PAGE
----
And the job itself – you have to be a people-person to be in this kind of profession.You don’t need to be Miss Congeniality but you must at at the very least, like being around people. And I wish I could tell you it’s such an easy job that I could do with my eyes closed. But that would be an outrageous lie because I should probably mention:
- the numerous amount of times I almost spilled boiling coffee or water on an unsuspecting passenger
- that time when I was enthusiastically shaking a huge can of juice for serving, not knowing that a colleague had already punctured open one end. The gentleman in seat 40K looked up at me drenched in pineapple juice, with natural tidbits too.
- or that time on a flight to London when I had to literally plead to an undercover police officer to “please let it go” when he said he was going to report the airline to CASA. The crew (including yours truly of course), had unknowingly served over 10 cans of beer to a minor sitting next to him. The drunk and pimply teenager sat giggling the whole time I was pleading the case. The officer did let it go eventually. Whew!
- one flight to Hanoi when the Cabin Manager and I had to break 2 men apart from bashing each other. The cause of the mile high UFC match? A baby. One of the men’s infant had to be in a bassinet seat and the one ignorant guy complained about it.
- on my very last flight, a sleazy red faced man ‘casually’ grazed his arm on my hip when he asked for beer. He laughed when I told him not to touch me. I laughed when he opened the can of beer I served him and foam exploded on his face and gadgets.
There’s so much more but I won’t bore you further. Every single flight was different and broadened my ‘people-skills’ more. I learned how best to approach a weary travelling mother with her infant, honeymooners, couples travelling where the female shot dagger looks on every flight attendant, bratty kids–pretty much every travelling profile.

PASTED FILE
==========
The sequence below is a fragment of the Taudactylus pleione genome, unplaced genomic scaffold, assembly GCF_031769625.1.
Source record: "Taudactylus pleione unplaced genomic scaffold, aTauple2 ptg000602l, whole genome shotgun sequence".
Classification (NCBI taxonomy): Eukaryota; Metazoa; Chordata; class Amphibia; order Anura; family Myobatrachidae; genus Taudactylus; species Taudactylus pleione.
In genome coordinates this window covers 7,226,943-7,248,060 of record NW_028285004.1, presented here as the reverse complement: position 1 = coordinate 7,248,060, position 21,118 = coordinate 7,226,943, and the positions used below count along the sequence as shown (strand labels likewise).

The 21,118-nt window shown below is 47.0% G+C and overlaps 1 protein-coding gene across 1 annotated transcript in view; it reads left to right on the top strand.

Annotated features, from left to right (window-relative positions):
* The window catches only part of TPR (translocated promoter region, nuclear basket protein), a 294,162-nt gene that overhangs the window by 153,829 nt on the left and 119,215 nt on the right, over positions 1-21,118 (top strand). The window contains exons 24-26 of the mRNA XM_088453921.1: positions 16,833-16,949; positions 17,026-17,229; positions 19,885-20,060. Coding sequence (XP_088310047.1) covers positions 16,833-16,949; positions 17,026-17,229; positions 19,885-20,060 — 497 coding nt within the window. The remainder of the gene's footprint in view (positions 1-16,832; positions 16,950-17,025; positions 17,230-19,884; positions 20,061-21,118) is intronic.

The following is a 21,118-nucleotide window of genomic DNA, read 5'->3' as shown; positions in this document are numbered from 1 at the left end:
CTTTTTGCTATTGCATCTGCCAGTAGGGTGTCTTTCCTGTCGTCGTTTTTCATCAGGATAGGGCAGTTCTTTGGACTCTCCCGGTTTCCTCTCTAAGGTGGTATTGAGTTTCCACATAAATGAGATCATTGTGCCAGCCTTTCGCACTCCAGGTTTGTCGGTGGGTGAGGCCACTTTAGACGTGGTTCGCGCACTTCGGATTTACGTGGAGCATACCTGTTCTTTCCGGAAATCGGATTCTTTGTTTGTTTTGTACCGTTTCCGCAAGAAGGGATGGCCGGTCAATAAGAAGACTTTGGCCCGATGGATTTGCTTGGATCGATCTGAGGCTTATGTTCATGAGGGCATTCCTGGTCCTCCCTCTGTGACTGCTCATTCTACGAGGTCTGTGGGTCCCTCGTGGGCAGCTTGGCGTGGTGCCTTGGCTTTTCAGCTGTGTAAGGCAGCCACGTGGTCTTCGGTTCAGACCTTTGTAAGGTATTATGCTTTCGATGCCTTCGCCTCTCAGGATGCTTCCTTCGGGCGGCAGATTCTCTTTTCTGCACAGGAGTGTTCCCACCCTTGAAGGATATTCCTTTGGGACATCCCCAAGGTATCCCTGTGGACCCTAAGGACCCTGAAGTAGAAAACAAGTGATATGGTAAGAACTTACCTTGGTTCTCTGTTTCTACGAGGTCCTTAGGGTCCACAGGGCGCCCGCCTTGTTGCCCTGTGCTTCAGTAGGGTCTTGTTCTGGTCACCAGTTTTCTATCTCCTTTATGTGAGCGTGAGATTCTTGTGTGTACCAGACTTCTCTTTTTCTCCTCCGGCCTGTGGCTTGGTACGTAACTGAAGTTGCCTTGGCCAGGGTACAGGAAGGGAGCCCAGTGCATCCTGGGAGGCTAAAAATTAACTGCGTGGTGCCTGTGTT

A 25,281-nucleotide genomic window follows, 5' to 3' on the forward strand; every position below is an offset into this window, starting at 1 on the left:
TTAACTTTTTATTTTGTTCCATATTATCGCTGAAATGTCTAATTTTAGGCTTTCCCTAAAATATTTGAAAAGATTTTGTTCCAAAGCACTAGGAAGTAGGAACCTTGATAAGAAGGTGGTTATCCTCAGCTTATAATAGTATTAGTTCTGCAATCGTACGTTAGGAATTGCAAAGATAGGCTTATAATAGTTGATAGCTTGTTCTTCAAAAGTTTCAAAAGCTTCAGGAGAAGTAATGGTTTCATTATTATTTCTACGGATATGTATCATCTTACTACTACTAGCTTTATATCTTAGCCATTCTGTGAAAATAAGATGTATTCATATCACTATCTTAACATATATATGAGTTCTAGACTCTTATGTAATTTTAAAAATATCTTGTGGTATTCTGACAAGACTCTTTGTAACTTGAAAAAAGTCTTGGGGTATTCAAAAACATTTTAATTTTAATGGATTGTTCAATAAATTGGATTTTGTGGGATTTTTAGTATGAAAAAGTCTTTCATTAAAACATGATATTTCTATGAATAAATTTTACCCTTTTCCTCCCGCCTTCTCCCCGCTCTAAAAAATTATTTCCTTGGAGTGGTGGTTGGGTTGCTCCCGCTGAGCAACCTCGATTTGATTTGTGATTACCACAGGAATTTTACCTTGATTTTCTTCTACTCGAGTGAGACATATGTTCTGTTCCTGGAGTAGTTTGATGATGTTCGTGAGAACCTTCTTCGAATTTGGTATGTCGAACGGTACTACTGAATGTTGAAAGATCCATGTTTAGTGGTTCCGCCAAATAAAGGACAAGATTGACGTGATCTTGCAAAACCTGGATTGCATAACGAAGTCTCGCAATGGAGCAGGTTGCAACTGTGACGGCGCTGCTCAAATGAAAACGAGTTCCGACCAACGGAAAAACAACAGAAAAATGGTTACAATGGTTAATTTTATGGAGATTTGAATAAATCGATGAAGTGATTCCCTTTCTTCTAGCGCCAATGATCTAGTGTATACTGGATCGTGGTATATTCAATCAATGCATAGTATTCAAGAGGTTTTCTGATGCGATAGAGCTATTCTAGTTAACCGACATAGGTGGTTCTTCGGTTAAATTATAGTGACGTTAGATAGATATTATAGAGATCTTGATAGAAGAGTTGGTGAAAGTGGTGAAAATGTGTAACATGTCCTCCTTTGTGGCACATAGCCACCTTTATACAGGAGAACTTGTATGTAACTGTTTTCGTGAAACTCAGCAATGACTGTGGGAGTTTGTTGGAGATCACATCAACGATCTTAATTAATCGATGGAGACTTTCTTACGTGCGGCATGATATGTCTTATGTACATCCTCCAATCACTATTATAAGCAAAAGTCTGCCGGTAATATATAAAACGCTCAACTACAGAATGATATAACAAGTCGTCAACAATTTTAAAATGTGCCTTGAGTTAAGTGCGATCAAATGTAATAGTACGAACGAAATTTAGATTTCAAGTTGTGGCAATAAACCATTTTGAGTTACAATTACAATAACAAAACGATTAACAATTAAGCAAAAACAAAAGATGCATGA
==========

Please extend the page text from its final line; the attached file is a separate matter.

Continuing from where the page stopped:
While I enjoyed the travel, what I enjoyed the most was the company and friendships formed. They say that relationships are best built with experience and not time. I find this true. I may have only flown for barely a year but the experience I shared with these girls are beyond coffee or tea.
So if it was so much fun why did I stop? A death and tragedy in my personal life took over in December of 2005. And let’s face it – I wasn’t born with grace and adroitness on air. It was probably a matter of time when an angry mob of passengers complained about the injuries I’d inflicted on them.
It was a good working experience for me but not one to take up as a career for the lifestyle I have. It’s definitely not a cushy job and I hope the heroic acts of the Asiana flight attendants of OZ 214 last Sunday proves that it’s not just about being pretty.
So the next time you see a flight crew, don’t just check out her behind. For all you know, she could be later saving your sorry ass.
I’ve been receiving loads of emails, comments and Facebook messages asking how to apply for cabin crew / cabin crew for Asiana. While I would normally be happy to help, I WILL NOT BE ANSWERING ANY OF THESE QUESTIONS anymore. IT’S BEEN MORE THAN TEN YEARS since this experience. It’s been a DECADE and I’m now in an entirely different career path. Applications then are different from today. I don’t know how the airline hires cabin crew anymore. Please call or email your local Asiana office. Asking the company directly is the best way. Good luck.